Nordstrom: Ringing in the Holidays
Shoppers looking for bargains at Nordstrom are being disappointed more and more often -- and that couldn't make Nordstrom shareholders happier.
The company that began as a single shoe store in Seattle in 1901 now has more than 180 stores in 27 states and has a stock market value in excess of $12 billion. The company's market value got a boost on November 20, when the shares (symbol JWN) jumped 4.5%, to $49.62, on an earnings report that exceeded investor expectations in several departments.
Earnings per share increased 33%, to 52 cents a share, about a penny more than Wall Street analysts had expected. Fall fashions flew off the racks, pushing total sales up 12%, to $1.87 billion. Same-store sales -- sales at locations open at least a year -- climbed an impressive 11%. Catalog sales gained the most, up 30%, followed by sales at Nordstrom Rack, the company's discount stores, up 11%, and full-line department store sales, up nearly 9%.
Nordstrom isn't just selling more clothes, shoes and outerwear. It's squeezing more profit -- way more than analysts had thought -- out of each trip to the cash register. Gross profit margins improved by an astounding degree, expanding from 36.5% of sales in the third quarter of '05 to 38% in this year's third quarter. And that's where the interests of shoppers and investors diverge -- those healthier margins stem mainly from fewer merchandise markdowns.
A turnaround in ladies apparel, long a lagging business for Nordstrom, appears to be underway, responding to new leadership in that department. And new technology is giving the retailer a solid command of inventory. Nordstrom can track items in real time as they move through the supply chain. If a given style, color, size (or in the case of footwear, width) isn't selling, it's marked down fast to get it off the selling floor. Meanwhile, popular styles are quickly replenished.
The company's mastery of a new software package should improve inventory efficiency in the all-important holiday shopping season and into next year. Nordstrom "looks good with regard to having the right software in place and knowing how to use it proficiently," analyst Robert Buchanan at A.G. Edwards Sons told clients after the company released earnings.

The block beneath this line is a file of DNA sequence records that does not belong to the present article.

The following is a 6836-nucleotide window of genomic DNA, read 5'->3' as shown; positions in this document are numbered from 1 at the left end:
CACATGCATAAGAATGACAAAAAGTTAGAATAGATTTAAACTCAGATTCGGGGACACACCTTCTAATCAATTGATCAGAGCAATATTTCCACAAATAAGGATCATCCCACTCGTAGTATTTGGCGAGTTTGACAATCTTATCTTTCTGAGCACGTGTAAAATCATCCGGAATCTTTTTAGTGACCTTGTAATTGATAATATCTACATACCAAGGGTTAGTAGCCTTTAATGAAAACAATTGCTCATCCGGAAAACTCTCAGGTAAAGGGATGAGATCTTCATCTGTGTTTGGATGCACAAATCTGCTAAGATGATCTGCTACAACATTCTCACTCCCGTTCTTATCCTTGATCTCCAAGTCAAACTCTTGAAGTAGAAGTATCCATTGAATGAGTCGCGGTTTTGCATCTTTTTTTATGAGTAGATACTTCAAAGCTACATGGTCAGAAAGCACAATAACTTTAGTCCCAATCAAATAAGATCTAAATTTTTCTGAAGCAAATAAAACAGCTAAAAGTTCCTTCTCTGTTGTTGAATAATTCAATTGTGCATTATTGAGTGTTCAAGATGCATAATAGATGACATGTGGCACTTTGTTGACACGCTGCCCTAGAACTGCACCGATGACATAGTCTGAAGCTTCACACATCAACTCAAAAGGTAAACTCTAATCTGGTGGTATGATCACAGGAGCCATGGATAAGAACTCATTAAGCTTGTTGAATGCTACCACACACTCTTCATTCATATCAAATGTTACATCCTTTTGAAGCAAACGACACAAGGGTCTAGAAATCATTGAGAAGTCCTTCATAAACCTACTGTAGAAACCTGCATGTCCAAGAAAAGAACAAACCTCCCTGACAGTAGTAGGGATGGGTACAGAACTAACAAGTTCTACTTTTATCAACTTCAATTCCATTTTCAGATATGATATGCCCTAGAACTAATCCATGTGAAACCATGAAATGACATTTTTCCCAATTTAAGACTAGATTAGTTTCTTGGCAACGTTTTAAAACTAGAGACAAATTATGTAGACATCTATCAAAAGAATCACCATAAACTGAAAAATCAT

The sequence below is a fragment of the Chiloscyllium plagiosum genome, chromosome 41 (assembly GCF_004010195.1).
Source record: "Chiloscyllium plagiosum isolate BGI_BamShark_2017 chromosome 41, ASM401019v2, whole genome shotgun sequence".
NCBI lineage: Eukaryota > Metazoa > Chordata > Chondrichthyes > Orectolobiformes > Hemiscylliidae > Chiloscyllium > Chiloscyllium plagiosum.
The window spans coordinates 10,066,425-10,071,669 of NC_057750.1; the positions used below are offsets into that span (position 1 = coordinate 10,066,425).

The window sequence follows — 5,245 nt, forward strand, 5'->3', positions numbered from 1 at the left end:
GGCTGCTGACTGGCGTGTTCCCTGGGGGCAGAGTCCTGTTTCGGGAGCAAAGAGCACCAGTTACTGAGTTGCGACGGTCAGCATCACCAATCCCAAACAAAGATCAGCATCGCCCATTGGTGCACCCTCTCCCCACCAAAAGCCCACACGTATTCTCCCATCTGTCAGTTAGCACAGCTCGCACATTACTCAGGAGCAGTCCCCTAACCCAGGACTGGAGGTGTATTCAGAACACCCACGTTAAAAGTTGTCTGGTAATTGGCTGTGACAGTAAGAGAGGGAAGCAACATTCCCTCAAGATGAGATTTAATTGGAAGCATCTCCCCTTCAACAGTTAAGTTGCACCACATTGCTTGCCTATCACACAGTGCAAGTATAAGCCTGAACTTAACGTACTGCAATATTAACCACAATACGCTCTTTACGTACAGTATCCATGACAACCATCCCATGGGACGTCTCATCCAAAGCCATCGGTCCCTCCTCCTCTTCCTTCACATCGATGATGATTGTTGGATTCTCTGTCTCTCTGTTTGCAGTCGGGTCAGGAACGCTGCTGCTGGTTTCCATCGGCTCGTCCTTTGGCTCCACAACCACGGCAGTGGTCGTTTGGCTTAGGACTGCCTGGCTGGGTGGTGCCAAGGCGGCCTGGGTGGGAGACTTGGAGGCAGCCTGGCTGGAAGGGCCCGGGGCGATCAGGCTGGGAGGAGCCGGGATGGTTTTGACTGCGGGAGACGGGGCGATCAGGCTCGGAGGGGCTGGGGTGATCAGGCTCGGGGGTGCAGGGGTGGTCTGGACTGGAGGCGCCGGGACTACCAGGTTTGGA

Analysts quickly revised their earnings forecasts, and many raised their price targets for the stock. Buchanan, who rates the stock a buy, raised his estimates for the fiscal year ending January 2008 calendar year to $2.94 a share, from $2.89, and said Nordstrom shares could trade as high as $57 within eighteen months, up from an earlier target price of $54. The stock trades at 17 times his earnings estimate. Buchanan sees long-term earnings growth on the order of 16% a year on average -- more than twice what Edwards expects from corporate America, and better than the estimated 13% average annual growth rate of competitors such as Dillard's, Federated Department Stores, J.C. Penney and Kohl's.
Analysts at UBS Securities, Stifel Nicolaus and Buckinghan Research Group are also all bullish on the stock, with price targets ranging from $54 to $58 a share. Others who follow the stock aren't quite as gushing: An analyst at Credit Suisse says "the business is well-positioned for the long-term" but still rates the stock neutral, with a price target of only $42 a share. Lehman Brothers raised its price target to $50 from $48, but also remains neutral.
It's the same with fashion -- you just can't please everyone -- even with this holiday season's must-have stock.